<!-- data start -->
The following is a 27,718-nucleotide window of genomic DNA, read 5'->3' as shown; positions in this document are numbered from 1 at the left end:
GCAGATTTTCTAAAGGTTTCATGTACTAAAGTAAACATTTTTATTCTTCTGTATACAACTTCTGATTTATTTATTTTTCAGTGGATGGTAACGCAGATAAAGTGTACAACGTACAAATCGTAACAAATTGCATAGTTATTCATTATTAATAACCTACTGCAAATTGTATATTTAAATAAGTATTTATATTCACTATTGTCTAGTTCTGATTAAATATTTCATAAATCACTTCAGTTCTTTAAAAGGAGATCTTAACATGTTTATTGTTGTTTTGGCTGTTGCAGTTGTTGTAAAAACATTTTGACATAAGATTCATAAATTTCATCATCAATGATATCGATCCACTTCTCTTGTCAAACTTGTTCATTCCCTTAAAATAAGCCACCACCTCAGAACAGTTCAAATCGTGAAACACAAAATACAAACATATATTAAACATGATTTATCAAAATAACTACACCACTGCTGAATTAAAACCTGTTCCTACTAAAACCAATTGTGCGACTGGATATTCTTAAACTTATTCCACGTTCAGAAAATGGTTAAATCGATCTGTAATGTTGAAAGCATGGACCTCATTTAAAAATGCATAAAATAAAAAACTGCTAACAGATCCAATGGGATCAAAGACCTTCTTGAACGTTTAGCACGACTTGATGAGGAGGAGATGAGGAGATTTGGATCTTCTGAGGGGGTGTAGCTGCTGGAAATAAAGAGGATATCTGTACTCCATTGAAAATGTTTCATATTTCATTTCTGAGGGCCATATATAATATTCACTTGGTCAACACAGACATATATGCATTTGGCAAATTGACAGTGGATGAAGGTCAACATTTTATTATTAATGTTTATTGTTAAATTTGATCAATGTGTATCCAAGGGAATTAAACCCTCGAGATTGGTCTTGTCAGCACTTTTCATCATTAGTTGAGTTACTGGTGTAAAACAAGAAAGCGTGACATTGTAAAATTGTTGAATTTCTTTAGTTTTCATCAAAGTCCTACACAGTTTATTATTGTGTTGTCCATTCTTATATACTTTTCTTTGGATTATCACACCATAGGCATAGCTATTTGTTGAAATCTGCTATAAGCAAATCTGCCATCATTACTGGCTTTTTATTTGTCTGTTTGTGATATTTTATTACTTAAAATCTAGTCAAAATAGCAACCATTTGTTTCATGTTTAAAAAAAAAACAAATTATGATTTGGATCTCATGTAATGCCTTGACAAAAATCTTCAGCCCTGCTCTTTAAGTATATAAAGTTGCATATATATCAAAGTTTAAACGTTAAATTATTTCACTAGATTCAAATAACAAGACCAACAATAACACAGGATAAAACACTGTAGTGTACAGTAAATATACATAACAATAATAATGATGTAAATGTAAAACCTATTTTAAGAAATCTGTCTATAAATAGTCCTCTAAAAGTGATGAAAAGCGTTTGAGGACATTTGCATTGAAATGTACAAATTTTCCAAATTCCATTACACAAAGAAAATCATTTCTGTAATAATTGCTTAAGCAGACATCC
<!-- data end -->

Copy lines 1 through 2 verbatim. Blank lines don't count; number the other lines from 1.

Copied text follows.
The following is a 27,718-nucleotide window of genomic DNA, read 5'->3' as shown; positions in this document are numbered from 1 at the left end:
GCAGATTTTCTAAAGGTTTCATGTACTAAAGTAAACATTTTTATTCTTCTGTATACAACTTCTGATTTATTTATTTTTCAGTGGATGGTAACGCAGATAAAGTGTACAACGTACAAATCGTAACAAATTGCATAGTTATTCATTATTAATAACCTACTGCAAATTGTATATTTAAATAAGTATTTATATTCACTATTGTCTAGTTCTGATTAAATATTTCATAAATCACTTCAGTTCTTTAAAAGGAGATCTTAACATGTTTATTGTTGTTTTGGCTGTTGCAGTTGTTGTAAAAACATTTTGACATAAGATTCATAAATTTCATCATCAATGATATCGATCCACTTCTCTTGTCAAACTTGTTCATTCCCTTAAAATAAGCCACCACCTCAGAACAGTTCAAATCGTGAAACACAAAATACAAACATATATTAAACATGATTTATCAAAATAACTACACCACTGCTGAATTAAAACCTGTTCCTACTAAAACCAATTGTGCGACTGGATATTCTTAAACTTATTCCACGTTCAGAAAATGGTTAAATCGATCTGTAATGTTGAAAGCATGGACCTCATTTAAAAATGCATAAAATAAAAAACTGCTAACAGATCCAATGGGATCAAAGACCTTCTTGAACGTTTAGCACGACTTGATGAGGAGGAGATGAGGAGATTTGGATCTTCTGAGGGGGTGTAGCTGCTGGAAATAAAGAGGATATCTGTACTCCATTGAAAATGTTTCATATTTCATTTCTGAGGGCCATATATAATATTCACTTGGTCAACACAGACATATATGCATTTGGCAAATTGACAGTGGATGAAGGTCAACATTTTATTATTAATGTTTATTGTTAAATTTGATCAATGTGTATCCAAGGGAATTAAACCCTCGAGATTGGTCTTGTCAGCACTTTTCATCATTAGTTGAGTTACTGGTGTAAAACAAGAAAGCGTGACATTGTAAAATTGTTGAATTTCTTTAGTTTTCATCAAAGTCCTACACAGTTTATTATTGTGTTGTCCATTCTTATATACTTTTCTTTGGATTATCACACCATAGGCATAGCTATTTGTTGAAATCTGCTATAAGCAAATCTGCCATCATTACTGGCTTTTTATTTGTCTGTTTGTGATATTTTATTACTTAAAATCTAGTCAAAATAGCAACCATTTGTTTCATGTTTAAAAAAAAAACAAATTATGATTTGGATCTCATGTAATGCCTTGACAAAAATCTTCAGCCCTGCTCTTTAAGTATATAAAGTTGCATATATATCAAAGTTTAAACGTTAAATTATTTCACTAGATTCAAATAACAAGACCAACAATAACACAGGATAAAACACTGTAGTGTACAGTAAATATACATAACAATAATAATGATGTAAATGTAAAACCTATTTTAAGAAATCTGTCTATAAATAGTCCTCTAAAAGTGATGAAAAGCGTTTGAGGACATTTGCATTGAAATGTACAAATTTTCCAAATTCCATTACACAAAGAAAATCATTTCTGTAATAATTGCTTAAGCAGACATCC